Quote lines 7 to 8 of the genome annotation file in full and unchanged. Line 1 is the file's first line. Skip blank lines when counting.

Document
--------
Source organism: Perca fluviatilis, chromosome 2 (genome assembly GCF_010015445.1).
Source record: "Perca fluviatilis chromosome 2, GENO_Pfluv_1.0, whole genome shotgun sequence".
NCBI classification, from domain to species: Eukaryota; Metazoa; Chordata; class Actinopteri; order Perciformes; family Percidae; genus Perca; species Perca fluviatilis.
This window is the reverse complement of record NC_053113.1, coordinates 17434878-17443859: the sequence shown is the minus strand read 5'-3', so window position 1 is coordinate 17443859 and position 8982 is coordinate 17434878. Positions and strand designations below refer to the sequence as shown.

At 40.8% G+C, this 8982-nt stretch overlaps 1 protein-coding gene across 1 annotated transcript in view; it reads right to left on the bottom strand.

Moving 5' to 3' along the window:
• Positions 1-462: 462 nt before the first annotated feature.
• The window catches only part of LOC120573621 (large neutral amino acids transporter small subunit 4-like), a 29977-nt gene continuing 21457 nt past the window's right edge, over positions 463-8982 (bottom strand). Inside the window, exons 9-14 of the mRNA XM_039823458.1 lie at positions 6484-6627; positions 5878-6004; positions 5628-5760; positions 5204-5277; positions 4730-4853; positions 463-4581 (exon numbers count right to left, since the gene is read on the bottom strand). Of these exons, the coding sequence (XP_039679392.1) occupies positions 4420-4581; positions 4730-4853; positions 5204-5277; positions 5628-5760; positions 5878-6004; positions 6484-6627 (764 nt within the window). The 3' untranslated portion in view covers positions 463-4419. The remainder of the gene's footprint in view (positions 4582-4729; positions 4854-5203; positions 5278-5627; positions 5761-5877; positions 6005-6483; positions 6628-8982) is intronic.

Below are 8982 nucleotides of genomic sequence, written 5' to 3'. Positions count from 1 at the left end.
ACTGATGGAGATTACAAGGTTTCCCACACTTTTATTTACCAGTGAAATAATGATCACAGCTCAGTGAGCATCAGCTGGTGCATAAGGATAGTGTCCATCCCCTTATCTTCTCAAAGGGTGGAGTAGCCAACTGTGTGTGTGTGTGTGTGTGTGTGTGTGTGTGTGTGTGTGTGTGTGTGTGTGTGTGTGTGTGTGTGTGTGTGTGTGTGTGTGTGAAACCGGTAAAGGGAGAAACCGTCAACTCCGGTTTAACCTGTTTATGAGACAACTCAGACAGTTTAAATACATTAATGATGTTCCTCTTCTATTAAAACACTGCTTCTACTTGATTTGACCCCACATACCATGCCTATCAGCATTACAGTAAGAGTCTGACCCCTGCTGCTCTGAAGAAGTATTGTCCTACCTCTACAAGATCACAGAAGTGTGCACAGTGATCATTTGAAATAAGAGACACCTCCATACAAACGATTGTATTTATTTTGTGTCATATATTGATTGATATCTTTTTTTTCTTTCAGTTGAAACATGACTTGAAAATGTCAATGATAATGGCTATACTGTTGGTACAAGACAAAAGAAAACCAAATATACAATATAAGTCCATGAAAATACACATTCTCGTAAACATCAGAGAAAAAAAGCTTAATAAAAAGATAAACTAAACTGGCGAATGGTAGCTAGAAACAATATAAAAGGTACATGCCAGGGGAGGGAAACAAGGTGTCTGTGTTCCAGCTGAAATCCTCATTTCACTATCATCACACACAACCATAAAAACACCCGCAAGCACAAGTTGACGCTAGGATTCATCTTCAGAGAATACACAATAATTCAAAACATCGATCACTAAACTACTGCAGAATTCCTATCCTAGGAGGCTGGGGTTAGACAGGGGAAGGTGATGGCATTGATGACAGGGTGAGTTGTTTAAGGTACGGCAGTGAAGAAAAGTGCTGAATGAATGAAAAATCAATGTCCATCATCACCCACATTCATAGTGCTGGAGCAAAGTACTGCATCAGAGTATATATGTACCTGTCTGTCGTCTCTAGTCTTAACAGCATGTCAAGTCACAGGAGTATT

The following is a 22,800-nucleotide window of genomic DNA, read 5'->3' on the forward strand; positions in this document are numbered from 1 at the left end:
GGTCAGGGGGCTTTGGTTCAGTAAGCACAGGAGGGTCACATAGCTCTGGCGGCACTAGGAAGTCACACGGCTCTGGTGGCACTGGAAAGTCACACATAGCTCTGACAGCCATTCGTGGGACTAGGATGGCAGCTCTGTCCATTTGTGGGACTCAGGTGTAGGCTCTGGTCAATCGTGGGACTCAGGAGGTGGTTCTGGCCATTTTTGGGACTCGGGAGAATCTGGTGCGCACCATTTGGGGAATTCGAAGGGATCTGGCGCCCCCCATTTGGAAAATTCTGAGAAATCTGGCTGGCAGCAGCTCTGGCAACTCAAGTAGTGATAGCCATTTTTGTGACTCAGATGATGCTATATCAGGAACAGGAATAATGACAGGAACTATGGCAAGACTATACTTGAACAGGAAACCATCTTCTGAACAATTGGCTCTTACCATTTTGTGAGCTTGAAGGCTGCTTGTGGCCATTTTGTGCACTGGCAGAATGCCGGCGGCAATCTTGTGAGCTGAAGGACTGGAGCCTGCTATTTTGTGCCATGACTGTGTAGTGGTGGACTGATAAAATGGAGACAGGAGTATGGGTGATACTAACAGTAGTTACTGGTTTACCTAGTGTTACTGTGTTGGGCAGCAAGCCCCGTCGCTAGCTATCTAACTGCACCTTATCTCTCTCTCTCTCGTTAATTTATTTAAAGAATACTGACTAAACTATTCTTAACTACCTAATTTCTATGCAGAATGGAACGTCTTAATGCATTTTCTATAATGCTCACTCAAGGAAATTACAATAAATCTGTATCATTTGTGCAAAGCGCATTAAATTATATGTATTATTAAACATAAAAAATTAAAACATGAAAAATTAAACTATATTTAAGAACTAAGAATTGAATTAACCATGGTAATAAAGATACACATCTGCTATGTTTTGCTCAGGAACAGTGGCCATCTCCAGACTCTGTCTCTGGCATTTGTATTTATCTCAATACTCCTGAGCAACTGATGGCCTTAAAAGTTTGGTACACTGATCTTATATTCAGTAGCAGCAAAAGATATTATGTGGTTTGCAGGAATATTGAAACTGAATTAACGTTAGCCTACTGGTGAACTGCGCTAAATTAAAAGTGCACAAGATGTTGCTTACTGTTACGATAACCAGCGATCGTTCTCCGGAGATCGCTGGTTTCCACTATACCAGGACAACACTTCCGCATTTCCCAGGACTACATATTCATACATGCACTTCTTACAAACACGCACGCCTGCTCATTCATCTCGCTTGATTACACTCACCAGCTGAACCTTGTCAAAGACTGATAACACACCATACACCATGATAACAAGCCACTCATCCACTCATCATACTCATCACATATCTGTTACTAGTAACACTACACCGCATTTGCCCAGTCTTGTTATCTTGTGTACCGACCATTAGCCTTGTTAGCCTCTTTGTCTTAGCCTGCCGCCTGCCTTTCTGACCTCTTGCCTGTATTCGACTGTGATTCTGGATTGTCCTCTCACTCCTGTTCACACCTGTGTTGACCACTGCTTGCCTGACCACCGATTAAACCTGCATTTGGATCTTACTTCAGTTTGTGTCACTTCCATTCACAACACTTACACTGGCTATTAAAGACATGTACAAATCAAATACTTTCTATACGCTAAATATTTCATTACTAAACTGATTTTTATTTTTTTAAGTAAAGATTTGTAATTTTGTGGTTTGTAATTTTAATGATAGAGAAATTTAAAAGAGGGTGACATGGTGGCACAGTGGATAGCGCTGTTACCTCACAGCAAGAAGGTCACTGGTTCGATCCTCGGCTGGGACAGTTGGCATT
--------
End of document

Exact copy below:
• Positions 1-462: 462 nt before the first annotated feature.
• The window catches only part of LOC120573621 (large neutral amino acids transporter small subunit 4-like), a 29977-nt gene continuing 21457 nt past the window's right edge, over positions 463-8982 (bottom strand). Inside the window, exons 9-14 of the mRNA XM_039823458.1 lie at positions 6484-6627; positions 5878-6004; positions 5628-5760; positions 5204-5277; positions 4730-4853; positions 463-4581 (exon numbers count right to left, since the gene is read on the bottom strand). Of these exons, the coding sequence (XP_039679392.1) occupies positions 4420-4581; positions 4730-4853; positions 5204-5277; positions 5628-5760; positions 5878-6004; positions 6484-6627 (764 nt within the window). The 3' untranslated portion in view covers positions 463-4419. The remainder of the gene's footprint in view (positions 4582-4729; positions 4854-5203; positions 5278-5627; positions 5761-5877; positions 6005-6483; positions 6628-8982) is intronic.